New Loom – the Oxaback Lilla

I finally broke down and bought a new loom. I love my Ashford and it’s done a great job for  a couple years now, but I want to do more rugs and have more flexibility (and a slightly larger weaving width). I spent a lot of time (about a year) doing research on different looms and for about 90% of that time it was between the Louet David and a Harrisville.

I have a couple restrictions (well – one big one – space) and needed something that would fit in my office in the existing floor space of the Ashford, so that definitely narrowed the search.

I debated the David and Harrisville for a very very long time. And then finally had a lightbulb moment.

The source of the lightbulb moment was that I’ve worked on a variety of looms at the Washington Heights Art Center in Lakewood. There you can try out and use during classes a mix of looms. I tried a Wolf there (ugh) and a couple Leclercs (which I want to really really love being part Canadian) but my all time love was an old Cranbrook countermarch loom. Countermarch looms are genius and I think many people don’t know that because they’re intimidated by the tie-up. But once on one, it’s hard to go back.

My lightbulb went off went I expanded my search to more than the Cranbrook (which is just too large) and generally searched for Countermarch looms.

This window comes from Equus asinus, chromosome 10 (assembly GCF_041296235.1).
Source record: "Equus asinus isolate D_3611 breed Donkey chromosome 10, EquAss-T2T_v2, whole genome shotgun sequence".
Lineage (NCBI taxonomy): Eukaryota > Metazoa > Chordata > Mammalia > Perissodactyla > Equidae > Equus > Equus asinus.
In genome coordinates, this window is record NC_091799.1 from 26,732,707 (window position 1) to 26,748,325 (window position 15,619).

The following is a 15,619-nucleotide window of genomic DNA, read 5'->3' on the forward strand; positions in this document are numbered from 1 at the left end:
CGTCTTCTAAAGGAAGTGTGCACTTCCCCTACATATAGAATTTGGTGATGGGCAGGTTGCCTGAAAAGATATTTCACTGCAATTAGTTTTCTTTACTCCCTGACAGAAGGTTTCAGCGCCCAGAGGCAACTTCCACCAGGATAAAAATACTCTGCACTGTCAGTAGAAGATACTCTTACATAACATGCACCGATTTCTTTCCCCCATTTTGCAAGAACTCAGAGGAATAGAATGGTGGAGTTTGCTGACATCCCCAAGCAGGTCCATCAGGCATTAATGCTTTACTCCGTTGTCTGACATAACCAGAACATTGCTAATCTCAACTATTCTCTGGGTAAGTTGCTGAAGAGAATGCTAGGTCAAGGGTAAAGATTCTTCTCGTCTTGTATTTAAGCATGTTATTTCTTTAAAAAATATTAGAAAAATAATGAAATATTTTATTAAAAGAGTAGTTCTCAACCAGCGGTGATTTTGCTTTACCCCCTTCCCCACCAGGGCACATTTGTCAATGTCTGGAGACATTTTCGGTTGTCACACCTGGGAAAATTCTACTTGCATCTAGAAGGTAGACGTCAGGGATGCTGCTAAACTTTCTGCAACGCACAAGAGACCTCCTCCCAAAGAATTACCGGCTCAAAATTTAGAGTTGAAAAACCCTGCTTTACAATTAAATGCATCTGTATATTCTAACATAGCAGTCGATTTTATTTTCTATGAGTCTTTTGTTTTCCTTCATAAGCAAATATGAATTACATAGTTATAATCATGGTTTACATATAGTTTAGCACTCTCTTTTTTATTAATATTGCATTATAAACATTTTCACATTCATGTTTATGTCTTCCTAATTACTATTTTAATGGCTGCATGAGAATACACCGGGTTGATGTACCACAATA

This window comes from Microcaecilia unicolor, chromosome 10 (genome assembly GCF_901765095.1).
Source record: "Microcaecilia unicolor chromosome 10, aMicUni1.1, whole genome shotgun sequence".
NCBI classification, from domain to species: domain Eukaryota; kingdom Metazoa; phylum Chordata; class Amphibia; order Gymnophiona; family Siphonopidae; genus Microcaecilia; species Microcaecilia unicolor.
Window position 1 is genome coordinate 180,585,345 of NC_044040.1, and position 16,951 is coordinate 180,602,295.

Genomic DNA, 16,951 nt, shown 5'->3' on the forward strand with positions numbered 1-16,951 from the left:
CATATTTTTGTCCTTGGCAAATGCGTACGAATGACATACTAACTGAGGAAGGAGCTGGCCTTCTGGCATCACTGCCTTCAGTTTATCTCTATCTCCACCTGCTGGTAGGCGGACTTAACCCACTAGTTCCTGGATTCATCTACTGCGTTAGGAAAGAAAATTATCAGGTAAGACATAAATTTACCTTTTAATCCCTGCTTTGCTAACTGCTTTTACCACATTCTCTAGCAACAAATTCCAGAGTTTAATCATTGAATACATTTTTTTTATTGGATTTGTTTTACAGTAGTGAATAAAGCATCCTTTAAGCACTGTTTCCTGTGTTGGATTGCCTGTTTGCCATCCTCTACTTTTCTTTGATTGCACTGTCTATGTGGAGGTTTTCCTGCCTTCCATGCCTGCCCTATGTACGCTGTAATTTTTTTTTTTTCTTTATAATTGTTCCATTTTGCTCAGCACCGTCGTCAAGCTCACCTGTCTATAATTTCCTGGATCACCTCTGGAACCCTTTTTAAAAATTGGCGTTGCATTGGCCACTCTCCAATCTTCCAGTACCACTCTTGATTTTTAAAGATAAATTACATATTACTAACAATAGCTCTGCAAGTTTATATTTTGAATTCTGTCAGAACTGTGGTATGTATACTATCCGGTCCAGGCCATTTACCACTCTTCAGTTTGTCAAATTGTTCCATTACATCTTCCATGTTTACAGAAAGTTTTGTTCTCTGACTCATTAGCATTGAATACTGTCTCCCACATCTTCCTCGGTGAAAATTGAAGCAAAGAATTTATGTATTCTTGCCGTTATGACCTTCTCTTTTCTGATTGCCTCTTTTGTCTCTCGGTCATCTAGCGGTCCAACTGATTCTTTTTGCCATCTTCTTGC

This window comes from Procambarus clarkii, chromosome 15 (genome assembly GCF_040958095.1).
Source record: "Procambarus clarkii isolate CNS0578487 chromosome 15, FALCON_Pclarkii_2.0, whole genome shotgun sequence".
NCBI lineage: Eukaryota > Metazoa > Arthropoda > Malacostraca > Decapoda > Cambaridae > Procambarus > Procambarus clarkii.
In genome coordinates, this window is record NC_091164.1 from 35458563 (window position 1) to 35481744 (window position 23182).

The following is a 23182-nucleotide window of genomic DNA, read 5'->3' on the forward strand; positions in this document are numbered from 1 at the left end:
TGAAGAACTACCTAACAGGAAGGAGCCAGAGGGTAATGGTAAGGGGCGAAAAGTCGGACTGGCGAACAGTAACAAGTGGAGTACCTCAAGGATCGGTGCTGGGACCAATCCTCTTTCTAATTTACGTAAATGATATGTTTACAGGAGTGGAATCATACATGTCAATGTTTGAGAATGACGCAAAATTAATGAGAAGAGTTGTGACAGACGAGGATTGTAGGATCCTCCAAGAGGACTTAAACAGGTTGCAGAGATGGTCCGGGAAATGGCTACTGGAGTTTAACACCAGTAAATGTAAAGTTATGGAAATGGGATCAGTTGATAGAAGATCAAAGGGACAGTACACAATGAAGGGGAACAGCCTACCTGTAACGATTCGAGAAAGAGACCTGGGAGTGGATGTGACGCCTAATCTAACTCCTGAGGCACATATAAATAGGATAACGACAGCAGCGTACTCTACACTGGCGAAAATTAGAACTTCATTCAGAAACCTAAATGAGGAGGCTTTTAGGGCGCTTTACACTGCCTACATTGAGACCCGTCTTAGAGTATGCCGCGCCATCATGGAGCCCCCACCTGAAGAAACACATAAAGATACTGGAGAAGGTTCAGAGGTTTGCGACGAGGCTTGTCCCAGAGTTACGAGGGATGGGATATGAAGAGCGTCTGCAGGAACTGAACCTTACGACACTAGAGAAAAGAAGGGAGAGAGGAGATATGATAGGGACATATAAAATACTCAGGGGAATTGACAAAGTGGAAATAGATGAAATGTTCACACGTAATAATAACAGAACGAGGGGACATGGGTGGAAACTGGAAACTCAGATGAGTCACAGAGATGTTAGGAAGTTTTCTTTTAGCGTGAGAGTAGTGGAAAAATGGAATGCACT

Up popped the Oxaback Lilla. Like it was made for me, the one that has about a 40″ weaving width is compact in size and perfectly fits in my space. It’s got floor loom heft and it’s very very reasonably priced for what you get (includes the loom bench as well).

Took me about one week once I found it to make the decision. Bought it. Built it. Love it.

Just a note though, if you’re thinking of buying one and have not really worked on a Countermarch (handled the tie-up yourself), do that first before building it. It truly helped in understanding how to build it and get it set up correctly. Use the instructions they give you, and then also get this great book: Tying Up the Countermarch Loom by Joanne Hall. Super helpful resource which helped me move past trying to achieve the perfect balance and just put a warp on already (then fix the tie-up). Worth every penny and a valuable book for anyone with a Countermach.

Once built, I did a basic plain weave towel first to get the hang of it (the treadles are different and very close together, so take some getting used to them). I’ve made several things on my new loom now by tying on to the existing warp and testing out different patterns and am about to start some rugs on it now that I finished up some basic projects.

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